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The French duo of singer Arno Strobl (aka Alan Thursday Morning) and multi-instrumentalist Axel Wursthorn (aka Karl Zengerls) play an unlikely combination of extreme metal and disco/dance pop. Pushing the boundaries of conventional good taste, both musically and lyrically, they also display a twisted, partially submerged sense of humor reminiscent of Faith No More/Mr. Bungle/Fantomas vocalist Mike Patton. In fact, the duo cites Patton/Mr. Bungle as an influence, along with fellow classification-skirting experimentalists Frank Zappa and John Zorn's Naked City, soul/pop stars Rick James, Earth, Wind & Fire, and Michael Jackson, and metal bands including Carcass, Morbid Angel, and Cradle of Filth. But while there is certainly a degree of humor in their music, the duo stresses that they sincerely enjoy (and are not out to mock) the various musicians and styles they reference, something borne out by the immaculate care and detail that goes into their studio-intensive productions; in other words, they are not just some comedy act.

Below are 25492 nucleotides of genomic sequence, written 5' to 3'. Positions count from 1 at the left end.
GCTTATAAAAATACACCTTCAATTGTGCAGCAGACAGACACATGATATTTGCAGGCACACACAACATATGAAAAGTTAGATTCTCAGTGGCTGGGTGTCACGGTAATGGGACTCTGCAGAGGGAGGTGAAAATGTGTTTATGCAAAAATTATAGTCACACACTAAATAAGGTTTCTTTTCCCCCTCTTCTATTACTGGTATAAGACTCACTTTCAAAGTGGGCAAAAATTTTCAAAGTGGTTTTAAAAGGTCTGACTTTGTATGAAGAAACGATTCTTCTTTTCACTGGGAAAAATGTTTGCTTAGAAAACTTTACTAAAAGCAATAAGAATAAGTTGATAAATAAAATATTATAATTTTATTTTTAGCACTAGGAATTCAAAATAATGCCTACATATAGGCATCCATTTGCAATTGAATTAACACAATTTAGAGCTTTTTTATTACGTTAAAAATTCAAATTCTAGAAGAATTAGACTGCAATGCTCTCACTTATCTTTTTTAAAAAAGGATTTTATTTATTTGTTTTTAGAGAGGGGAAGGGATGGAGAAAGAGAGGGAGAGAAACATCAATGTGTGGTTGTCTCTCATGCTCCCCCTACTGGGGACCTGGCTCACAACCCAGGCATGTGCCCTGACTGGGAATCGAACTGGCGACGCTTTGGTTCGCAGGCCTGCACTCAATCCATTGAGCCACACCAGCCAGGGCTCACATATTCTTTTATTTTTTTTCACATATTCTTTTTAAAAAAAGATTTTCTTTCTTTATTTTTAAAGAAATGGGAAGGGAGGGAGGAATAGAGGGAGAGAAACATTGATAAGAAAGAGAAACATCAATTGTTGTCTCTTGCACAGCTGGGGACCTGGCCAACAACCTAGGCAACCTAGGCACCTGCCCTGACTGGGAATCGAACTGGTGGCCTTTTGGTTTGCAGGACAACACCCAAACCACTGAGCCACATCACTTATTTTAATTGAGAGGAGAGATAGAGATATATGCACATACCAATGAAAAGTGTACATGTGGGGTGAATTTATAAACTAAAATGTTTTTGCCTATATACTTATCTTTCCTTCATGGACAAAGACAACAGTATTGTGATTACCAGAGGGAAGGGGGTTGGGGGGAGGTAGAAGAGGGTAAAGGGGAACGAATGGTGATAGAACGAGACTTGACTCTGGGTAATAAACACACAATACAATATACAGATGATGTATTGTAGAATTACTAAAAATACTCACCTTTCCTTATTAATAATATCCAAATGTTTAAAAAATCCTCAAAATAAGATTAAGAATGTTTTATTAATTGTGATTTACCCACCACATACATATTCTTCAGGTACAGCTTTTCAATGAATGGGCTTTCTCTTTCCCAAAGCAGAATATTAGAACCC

Carnival in Coal initially formed in 1995, though their first full-length album, Vivalavida (or "Long Live Life"), did not surface until 1999. The first release on the small French label War on Majors, it consisted solely of originals and was performed almost entirely by Strobl and Wursthorn, with the aid of a drum machine and a few guest musicians. French Cancan followed later the same year, this time on the Kodiak label (distributed worldwide by Season of Mist), and included two more originals, along with bizarre covers of Ozzy Osbourne, Pantera, Morbid Angel, Genesis, adult contemporary singer Gerry Rafferty, and a song from the popular Flashdance soundtrack from the early '80s. French Cancan helped to somewhat raise the duo's profile in the U.S. and met with acclaim (or at least intense reactions) from those who heard it, but it was still much more widely heard in Europe — namely France, Germany, and Austria. Still strictly a studio project as of 2001, Carnival in Coal released their third album, Fear Not Carnival in Coal, in April of that year.